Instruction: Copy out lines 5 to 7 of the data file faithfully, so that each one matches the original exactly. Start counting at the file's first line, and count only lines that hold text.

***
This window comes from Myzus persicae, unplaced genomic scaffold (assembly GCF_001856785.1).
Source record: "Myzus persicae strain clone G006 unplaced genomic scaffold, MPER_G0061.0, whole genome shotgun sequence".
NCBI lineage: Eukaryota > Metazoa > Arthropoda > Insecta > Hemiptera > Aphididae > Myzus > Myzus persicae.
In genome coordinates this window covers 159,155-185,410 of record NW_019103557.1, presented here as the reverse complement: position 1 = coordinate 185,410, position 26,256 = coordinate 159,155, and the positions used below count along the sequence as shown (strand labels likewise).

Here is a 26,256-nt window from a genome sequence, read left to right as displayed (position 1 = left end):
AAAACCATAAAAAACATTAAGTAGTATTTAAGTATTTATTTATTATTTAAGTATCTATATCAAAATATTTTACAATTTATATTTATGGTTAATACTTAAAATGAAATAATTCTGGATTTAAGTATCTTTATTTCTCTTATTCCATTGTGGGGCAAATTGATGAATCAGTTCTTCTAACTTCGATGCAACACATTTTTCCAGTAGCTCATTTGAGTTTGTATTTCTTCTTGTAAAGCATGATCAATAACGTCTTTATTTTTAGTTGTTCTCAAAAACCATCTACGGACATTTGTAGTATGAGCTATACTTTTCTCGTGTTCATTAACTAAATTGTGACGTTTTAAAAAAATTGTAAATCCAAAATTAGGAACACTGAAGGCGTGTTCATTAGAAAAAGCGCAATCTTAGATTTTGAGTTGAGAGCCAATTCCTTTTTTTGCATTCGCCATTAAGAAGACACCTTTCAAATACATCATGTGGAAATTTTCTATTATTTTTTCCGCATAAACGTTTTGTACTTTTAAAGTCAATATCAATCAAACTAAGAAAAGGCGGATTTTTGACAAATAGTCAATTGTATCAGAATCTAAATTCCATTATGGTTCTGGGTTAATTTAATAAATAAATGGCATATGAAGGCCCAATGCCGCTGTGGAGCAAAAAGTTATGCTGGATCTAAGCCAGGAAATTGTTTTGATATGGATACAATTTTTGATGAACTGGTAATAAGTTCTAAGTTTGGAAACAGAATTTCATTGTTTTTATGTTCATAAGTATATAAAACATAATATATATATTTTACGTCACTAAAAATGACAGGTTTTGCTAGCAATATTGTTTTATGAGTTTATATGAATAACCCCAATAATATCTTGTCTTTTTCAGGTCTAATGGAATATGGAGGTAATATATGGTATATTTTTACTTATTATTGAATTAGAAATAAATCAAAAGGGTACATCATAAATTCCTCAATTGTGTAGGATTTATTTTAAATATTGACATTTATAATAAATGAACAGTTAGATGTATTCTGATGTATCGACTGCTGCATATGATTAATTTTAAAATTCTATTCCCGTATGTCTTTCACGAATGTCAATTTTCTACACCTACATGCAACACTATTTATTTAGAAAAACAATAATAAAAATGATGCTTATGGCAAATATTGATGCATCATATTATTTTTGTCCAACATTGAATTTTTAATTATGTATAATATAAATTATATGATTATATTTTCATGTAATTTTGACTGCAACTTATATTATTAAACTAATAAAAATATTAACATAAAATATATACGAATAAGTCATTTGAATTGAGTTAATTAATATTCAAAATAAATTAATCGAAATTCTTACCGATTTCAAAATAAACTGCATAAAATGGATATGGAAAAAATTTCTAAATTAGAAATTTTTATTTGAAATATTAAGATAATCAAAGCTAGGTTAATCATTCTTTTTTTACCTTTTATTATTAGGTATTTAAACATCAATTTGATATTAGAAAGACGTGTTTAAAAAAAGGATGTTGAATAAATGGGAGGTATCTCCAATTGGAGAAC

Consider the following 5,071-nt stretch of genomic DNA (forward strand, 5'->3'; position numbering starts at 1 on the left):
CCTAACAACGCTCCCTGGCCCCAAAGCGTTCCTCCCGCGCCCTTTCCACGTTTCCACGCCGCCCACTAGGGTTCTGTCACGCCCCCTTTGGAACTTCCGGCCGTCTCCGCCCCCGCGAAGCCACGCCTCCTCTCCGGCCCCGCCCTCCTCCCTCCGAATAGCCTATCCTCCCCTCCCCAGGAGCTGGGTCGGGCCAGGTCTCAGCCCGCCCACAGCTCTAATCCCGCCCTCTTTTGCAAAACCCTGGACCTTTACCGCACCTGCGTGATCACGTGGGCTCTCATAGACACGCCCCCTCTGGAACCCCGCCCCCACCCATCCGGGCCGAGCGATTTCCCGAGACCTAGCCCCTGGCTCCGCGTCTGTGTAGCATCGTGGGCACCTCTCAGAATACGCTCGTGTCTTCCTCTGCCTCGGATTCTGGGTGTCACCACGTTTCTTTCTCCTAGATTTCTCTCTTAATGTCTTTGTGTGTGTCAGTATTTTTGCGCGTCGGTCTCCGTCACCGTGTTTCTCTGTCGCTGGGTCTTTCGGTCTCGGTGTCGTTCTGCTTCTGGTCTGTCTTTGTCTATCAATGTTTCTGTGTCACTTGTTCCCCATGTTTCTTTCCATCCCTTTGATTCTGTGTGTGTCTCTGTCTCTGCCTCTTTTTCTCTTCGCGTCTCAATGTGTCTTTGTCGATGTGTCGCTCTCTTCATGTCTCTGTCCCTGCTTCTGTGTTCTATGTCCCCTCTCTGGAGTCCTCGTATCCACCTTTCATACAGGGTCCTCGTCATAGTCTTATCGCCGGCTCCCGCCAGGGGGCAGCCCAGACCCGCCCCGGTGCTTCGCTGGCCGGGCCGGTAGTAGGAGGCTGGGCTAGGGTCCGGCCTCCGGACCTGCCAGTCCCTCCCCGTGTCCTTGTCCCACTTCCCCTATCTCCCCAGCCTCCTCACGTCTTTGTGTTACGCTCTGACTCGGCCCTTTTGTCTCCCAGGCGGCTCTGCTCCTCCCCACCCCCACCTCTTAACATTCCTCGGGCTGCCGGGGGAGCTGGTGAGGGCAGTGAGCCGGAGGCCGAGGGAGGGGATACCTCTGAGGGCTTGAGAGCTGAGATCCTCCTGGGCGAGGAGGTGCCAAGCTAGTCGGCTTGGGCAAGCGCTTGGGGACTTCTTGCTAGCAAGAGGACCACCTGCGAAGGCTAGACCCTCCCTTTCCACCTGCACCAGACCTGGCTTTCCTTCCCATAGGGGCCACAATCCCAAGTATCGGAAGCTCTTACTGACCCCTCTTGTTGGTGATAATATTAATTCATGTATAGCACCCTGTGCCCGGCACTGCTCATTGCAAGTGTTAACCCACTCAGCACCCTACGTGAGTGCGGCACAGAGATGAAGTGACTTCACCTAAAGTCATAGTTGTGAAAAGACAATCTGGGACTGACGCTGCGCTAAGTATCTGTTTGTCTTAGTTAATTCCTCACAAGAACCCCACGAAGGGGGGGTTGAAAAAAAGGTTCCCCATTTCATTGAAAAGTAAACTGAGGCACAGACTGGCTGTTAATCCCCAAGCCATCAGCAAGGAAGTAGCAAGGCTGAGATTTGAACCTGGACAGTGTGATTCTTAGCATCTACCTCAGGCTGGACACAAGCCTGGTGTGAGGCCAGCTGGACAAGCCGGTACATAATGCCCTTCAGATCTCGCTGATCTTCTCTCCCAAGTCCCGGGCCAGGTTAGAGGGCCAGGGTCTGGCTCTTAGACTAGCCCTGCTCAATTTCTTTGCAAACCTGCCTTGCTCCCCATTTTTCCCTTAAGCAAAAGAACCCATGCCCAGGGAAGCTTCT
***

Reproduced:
Here is a 26,256-nt window from a genome sequence, read left to right as displayed (position 1 = left end):
AAAACCATAAAAAACATTAAGTAGTATTTAAGTATTTATTTATTATTTAAGTATCTATATCAAAATATTTTACAATTTATATTTATGGTTAATACTTAAAATGAAATAATTCTGGATTTAAGTATCTTTATTTCTCTTATTCCATTGTGGGGCAAATTGATGAATCAGTTCTTCTAACTTCGATGCAACACATTTTTCCAGTAGCTCATTTGAGTTTGTATTTCTTCTTGTAAAGCATGATCAATAACGTCTTTATTTTTAGTTGTTCTCAAAAACCATCTACGGACATTTGTAGTATGAGCTATACTTTTCTCGTGTTCATTAACTAAATTGTGACGTTTTAAAAAAATTGTAAATCCAAAATTAGGAACACTGAAGGCGTGTTCATTAGAAAAAGCGCAATCTTAGATTTTGAGTTGAGAGCCAATTCCTTTTTTTGCATTCGCCATTAAGAAGACACCTTTCAAATACATCATGTGGAAATTTTCTATTATTTTTTCCGCATAAACGTTTTGTACTTTTAAAGTCAATATCAATCAAACTAAGAAAAGGCGGATTTTTGACAAATAGTCAATTGTATCAGAATCTAAATTCCATTATGGTTCTGGGTTAATTTAATAAATAAATGGCATATGAAGGCCCAATGCCGCTGTGGAGCAAAAAGTTATGCTGGATCTAAGCCAGGAAATTGTTTTGATATGGATACAATTTTTGATGAACTGGTAATAAGTTCTAAGTTTGGAAACAGAATTTCATTGTTTTTATGTTCATAAGTATATAAAACATAATATATATATTTTACGTCACTAAAAATGACAGGTTTTGCTAGCAATATTGTTTTATGAGTTTATATGAATAACCCCAATAATATCTTGTCTTTTTCAGGTCTAATGGAATATGGAGGTAATATATGGTATATTTTTACTTATTATTGAATTAGAAATAAATCAAAAGGGTACATCATAAATTCCTCAATTGTGTAGGATTTATTTTAAATATTGACATTTATAATAAATGAACAGTTAGATGTATTCTGATGTATCGACTGCTGCATATGATTAATTTTAAAATTCTATTCCCGTATGTCTTTCACGAATGTCAATTTTCTACACCTACATGCAACACTATTTATTTAGAAAAACAATAATAAAAATGATGCTTATGGCAAATATTGATGCATCATATTATTTTTGTCCAACATTGAATTTTTAATTATGTATAATATAAATTATATGATTATATTTTCATGTAATTTTGACTGCAACTTATATTATTAAACTAATAAAAATATTAACATAAAATATATACGAATAAGTCATTTGAATTGAGTTAATTAATATTCAAAATAAATTAATCGAAATTCTTACCGATTTCAAAATAAACTGCATAAAATGGATATGGAAAAAATTTCTAAATTAGAAATTTTTATTTGAAATATTAAGATAATCAAAGCTAGGTTAATCATTCTTTTTTTACCTTTTATTATTAGGTATTTAAACATCAATTTGATATTAGAAAGACGTGTTTAAAAAAAGGATGTTGAATAAATGGGAGGTATCTCCAATTGGAGAAC

Consider the following 5,071-nt stretch of genomic DNA (forward strand, 5'->3'; position numbering starts at 1 on the left):